Featuring coeditors Doug Bandow, Cato Institute; David Schindler, John Paul II Institute; and contributors Michael Novak, American Enterprise Institute; and Daniel T. Griswold, Cato Institute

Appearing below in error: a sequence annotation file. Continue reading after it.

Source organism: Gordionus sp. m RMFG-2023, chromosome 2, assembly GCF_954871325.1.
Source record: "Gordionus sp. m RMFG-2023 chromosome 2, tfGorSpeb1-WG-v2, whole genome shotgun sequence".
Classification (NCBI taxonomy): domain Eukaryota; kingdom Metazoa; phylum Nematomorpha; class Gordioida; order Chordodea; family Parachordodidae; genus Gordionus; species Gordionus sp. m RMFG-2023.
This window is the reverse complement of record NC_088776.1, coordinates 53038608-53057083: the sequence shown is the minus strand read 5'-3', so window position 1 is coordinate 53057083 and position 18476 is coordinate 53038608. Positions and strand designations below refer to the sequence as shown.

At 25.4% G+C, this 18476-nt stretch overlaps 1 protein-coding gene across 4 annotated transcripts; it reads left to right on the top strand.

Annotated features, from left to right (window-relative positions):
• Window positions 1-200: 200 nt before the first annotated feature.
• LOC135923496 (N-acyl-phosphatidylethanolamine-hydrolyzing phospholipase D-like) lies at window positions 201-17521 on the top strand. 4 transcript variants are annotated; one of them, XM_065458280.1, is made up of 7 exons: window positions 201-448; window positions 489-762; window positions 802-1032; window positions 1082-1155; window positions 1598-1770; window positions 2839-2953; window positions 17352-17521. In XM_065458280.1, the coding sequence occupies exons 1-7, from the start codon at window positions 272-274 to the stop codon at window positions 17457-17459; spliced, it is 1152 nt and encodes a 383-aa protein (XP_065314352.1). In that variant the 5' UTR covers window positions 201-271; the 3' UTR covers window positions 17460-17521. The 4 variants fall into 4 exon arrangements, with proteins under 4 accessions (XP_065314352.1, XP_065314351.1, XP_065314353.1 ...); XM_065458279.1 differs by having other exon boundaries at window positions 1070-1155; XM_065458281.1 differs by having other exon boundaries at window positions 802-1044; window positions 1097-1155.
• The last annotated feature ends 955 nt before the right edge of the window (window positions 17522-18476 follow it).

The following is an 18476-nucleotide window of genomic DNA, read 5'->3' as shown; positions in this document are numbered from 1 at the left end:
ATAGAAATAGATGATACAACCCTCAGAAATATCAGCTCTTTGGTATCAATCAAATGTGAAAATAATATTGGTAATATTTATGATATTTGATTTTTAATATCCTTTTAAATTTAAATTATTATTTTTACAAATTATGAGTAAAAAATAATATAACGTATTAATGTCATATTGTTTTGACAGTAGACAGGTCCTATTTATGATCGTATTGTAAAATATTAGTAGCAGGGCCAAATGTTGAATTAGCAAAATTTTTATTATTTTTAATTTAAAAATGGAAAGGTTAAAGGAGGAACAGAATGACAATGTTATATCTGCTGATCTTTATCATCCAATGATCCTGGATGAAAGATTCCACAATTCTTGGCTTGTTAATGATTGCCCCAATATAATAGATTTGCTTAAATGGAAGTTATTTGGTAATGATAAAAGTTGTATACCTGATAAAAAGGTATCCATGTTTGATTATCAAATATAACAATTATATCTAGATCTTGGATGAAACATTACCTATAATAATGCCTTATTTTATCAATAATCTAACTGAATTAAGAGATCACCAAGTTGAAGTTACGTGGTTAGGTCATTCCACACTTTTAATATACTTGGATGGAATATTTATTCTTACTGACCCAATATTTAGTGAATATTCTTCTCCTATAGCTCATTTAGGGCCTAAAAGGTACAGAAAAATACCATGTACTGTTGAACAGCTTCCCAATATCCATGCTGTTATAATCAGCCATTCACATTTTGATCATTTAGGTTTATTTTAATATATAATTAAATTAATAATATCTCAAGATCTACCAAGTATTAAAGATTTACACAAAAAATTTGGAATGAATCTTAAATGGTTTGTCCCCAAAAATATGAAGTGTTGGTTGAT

The 20th century featured a bitter struggle between capitalism and socialism, and capitalism triumphed. But the economic superiority of markets has not quieted all critics: some, especially within the religious community, argue that capitalism is inherently immoral. And, indeed, the material bounty produced by markets does not satisfy the human spirit. Markets offer liberty but do not tell people how to use their freedom. Is capitalism neutral, an empty vessel for the morals its participants bring with them? Is it negative, posing a threat to family, community, and social justice? Or is it positive, encouraging such characteristics as honesty and thrift? In a new book from the Intercollegiate Studies Institute, coeditors and contributors examine the moral merits of the marketplace.